What President Biden’s Student Debt Plan Relief Didn’t Take Into Account 

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by Emma Koenig
she/her
contact@queerkentcuky.com

On August 24th, President Biden announced a three-part plan to provide students with loan debt relief. The three-part plan promises debt relief to current loan holders, the creation of a more manageable loan system for current and future borrowers, and future protection by reducing the overall cost of school. The forgiveness plan states the Department of Education will provide up to $20,000 in debt cancellation to Pell Grant recipients with loans held by the Department of Education and up to $10,000 in debt cancellation to non-Pell Grant recipients. 

Biden’s plan fails to account for the disproportionate effect student debt has on LGBTQ+ borrowers compared to non-LGBTQ+ adults. An estimated 2.9 million adults hold more than $93.2 billion in federal student loans. Williams Institute conducted a study and found over one-third of LGBTQ adults have student debt, and 16% of those borrowers owe more than $50,000. Not only are they more likely than non-LGBTQ+ adults to have federal student loans (35.4% vs. 23.2%), but if broken down further, different minorities are affected more severely. Over half (51%) of transgender students take on student loans, on average Black students finish school with $25,000 more debt than their white classmates, and students intersecting many minority groups feel these disadvantages compiled. 

Not only are LGBTQ+ students taking on more debt, but they are paid less. Gay men earn 10% to 32% less than similarly qualified heterosexual men, and although gay and bisexual women are generally paid the same as their heterosexual counterparts, they still usually make less than all similarly qualified men. This pay gap adds pressure to the already financially disadvantaged communities. With less income, it will take longer to pay back loans. The loans will collect more interest over time and create additional debt. Many other intersectional elements such as lower rates of family support and higher rates of unemployment make it statistically more challenging for LGBTQ+ students to pay for their schooling.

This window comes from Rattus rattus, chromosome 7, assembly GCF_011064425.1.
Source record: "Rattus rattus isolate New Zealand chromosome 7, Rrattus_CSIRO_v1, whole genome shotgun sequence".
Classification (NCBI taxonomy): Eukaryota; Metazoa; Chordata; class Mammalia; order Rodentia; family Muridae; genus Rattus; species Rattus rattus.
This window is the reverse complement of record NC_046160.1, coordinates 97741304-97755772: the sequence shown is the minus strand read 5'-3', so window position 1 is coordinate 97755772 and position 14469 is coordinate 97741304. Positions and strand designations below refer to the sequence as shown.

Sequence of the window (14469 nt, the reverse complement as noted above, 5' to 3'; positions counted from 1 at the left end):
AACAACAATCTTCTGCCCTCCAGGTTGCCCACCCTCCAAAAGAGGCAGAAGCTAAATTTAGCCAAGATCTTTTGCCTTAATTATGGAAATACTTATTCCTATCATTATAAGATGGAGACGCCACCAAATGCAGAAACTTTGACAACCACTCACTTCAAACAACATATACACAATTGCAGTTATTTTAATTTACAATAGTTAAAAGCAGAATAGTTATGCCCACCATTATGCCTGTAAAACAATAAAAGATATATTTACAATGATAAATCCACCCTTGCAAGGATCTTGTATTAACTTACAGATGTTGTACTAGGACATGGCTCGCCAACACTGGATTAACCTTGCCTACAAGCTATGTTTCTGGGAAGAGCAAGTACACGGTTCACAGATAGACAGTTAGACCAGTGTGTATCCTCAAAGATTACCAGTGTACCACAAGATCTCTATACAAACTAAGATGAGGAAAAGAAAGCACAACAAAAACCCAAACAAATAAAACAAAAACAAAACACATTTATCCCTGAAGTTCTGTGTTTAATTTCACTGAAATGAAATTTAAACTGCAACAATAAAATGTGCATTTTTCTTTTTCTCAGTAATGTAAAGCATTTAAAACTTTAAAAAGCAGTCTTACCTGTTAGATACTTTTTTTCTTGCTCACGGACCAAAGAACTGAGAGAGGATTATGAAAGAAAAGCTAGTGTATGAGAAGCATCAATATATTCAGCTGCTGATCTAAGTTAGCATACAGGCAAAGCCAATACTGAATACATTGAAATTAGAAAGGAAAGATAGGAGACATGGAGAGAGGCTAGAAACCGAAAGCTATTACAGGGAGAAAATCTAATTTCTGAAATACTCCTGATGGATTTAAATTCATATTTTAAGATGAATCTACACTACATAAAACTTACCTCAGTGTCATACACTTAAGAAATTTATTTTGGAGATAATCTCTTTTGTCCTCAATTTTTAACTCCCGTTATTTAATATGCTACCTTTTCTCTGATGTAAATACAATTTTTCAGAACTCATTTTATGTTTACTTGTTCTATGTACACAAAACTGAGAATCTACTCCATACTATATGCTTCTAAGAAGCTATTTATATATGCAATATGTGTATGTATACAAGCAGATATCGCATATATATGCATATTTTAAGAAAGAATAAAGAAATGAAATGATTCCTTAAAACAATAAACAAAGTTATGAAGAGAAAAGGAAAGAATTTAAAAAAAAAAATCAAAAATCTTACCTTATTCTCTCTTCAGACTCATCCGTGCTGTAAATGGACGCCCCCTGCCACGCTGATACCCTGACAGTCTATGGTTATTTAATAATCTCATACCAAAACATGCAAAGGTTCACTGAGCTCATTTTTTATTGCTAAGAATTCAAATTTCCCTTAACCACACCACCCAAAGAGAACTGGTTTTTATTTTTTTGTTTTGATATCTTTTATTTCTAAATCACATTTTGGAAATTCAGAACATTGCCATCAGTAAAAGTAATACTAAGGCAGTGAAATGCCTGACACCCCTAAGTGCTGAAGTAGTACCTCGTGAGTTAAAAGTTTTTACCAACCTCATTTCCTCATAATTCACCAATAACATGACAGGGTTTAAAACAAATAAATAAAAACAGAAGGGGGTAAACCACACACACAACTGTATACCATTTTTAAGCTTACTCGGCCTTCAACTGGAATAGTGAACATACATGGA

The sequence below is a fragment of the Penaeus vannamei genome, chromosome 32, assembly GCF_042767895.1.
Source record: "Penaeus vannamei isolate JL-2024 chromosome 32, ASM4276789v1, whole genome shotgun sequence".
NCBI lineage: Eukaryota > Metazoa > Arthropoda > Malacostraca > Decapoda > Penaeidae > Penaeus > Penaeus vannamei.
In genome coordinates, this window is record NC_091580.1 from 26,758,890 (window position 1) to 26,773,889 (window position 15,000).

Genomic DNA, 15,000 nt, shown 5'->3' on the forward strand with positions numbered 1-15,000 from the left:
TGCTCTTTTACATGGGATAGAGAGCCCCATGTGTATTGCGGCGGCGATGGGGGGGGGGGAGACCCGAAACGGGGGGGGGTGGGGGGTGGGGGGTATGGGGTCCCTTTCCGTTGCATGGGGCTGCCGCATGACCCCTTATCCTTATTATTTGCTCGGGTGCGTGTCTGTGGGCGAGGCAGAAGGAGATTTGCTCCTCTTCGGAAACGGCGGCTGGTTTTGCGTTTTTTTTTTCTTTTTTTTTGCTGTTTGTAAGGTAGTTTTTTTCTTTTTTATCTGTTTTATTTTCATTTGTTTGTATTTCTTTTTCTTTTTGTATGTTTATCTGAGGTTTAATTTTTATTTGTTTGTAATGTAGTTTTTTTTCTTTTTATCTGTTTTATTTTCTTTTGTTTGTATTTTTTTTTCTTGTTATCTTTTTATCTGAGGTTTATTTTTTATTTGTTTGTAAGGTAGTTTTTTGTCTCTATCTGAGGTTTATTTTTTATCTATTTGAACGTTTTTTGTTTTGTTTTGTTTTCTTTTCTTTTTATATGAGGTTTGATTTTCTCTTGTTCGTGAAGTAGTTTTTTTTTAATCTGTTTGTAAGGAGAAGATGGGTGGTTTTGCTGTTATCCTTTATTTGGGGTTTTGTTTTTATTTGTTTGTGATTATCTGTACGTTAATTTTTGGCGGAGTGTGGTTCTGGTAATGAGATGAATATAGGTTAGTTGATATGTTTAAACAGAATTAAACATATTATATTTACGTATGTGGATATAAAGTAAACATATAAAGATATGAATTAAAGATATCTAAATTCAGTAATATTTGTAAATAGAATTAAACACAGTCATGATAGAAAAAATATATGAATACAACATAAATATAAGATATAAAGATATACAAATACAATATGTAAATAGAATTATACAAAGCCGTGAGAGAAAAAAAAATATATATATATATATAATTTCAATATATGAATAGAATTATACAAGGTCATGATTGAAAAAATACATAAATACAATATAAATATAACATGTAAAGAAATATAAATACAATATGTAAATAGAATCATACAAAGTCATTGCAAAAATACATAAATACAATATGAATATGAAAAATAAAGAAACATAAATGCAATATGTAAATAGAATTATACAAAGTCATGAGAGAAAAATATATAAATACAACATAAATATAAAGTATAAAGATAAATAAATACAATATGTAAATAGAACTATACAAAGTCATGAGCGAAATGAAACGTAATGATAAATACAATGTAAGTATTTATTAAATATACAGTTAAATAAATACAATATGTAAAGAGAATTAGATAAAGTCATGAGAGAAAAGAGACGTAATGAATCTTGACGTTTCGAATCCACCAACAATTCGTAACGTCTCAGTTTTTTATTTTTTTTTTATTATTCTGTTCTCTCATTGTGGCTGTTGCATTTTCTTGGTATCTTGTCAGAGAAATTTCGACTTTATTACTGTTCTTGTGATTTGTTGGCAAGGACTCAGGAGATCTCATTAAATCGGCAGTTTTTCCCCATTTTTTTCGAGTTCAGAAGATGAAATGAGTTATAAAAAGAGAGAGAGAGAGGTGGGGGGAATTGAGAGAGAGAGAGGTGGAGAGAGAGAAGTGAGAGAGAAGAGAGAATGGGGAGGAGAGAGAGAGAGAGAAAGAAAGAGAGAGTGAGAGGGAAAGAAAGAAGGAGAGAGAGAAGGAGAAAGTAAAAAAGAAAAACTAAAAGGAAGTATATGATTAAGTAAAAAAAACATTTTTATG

Until the above issues are addressed and improved, to assist LGBTQ+ communities, use the following information and resources to educate and empower yourself and your community. 

1. Research and learn available options to restructure and refinance current loans to receive lower interest rates and monthly payments. 

2. Apply for grants and scholarship opportunities available for LGBTQ students to lessen or remove the need to take out student loans. 

3. Use Banks and banking services specifically designed for and by the LGBT+ community, such as Daylight, which helps to support, educate, develop smarter habits, and connect with a community. 

4. If you are not able to get your parents to sign or give information for financial aid services (FAFSA) forms, select the “I am unable to provide information about my parent(s)” option. Unfortunately, this will not allow you to receive financial aid but allows an

unsubsidized Direct Loan which offers lower interest rates and more flexible repayment options. 

5. Allies can support and donate to nonprofit organizations that assist in offering grants and scholarships to LGBTQ+ students.

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